As I walked home (to go to bed rather than change my shoes) I thought that not only was I meeting people in there, so with entry fee and drinks, I’ll probably be spending a minimum of £30, but there were two other people coming specifically to meet me who then didn’t go, who were probably prepared to spend the same amount. And I thought, as I’ve never been before, if I like the place then it could be an option to come back, say, once a month, bringing other friends and using Noir as a central meeting place, potentially worth hundreds of pounds, maybe even thousands, in revenue per year. And then I thought, if I think this then there are probably several other people who’ve had the same experience, maybe meaning Noir is losing tens of thousands of pounds of money per year, over an inconsistent, pointless and nonsensical dress code, which might help explain why there was no queue to get in.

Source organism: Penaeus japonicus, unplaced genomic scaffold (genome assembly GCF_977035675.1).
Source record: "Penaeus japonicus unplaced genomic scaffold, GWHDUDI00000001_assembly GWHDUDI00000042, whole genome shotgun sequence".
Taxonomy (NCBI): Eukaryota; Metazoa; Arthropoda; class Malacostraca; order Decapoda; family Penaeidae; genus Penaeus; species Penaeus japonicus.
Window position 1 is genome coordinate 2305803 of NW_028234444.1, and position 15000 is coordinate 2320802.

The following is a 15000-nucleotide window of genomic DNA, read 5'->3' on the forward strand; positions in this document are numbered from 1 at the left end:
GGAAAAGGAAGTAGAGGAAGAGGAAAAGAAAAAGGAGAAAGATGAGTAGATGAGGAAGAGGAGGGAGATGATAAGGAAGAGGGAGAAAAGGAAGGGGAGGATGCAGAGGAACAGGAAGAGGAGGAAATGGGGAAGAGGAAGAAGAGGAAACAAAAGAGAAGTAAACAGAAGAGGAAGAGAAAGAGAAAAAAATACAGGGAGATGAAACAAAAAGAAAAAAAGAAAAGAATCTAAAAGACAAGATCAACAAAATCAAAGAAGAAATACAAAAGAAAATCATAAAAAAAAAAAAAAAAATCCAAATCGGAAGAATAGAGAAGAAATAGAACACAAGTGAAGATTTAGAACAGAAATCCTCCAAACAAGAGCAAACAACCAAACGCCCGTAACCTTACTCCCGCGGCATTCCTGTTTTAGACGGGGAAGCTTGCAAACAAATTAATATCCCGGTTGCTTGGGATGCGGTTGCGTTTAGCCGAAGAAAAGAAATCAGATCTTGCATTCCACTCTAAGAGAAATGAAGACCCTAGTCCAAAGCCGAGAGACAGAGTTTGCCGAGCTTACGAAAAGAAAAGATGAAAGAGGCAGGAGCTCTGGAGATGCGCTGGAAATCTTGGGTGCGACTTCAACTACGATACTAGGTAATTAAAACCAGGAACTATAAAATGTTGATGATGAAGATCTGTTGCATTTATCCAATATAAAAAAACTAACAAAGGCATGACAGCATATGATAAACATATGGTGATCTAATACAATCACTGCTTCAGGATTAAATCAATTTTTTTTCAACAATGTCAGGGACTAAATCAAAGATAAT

And then I thought, while I was slightly disappointed not to have been allowed in, I’m really pleased not to have spent my money on a place that’s run by people with such shocking levels of business acumen during an economic downturn, and for both those reasons I can cross off Noir as a place to ever even try to go to again!

    Dress codes during a recession are absurd!

    Reply to this comment
  6. Alistair Dunsmuir December 28, 17:40

    If you click on ‘Dress Code’ under ‘Topics in this article’ you’ll find that not everyone on the ‘inside’ agrees with this author

    Reply to this comment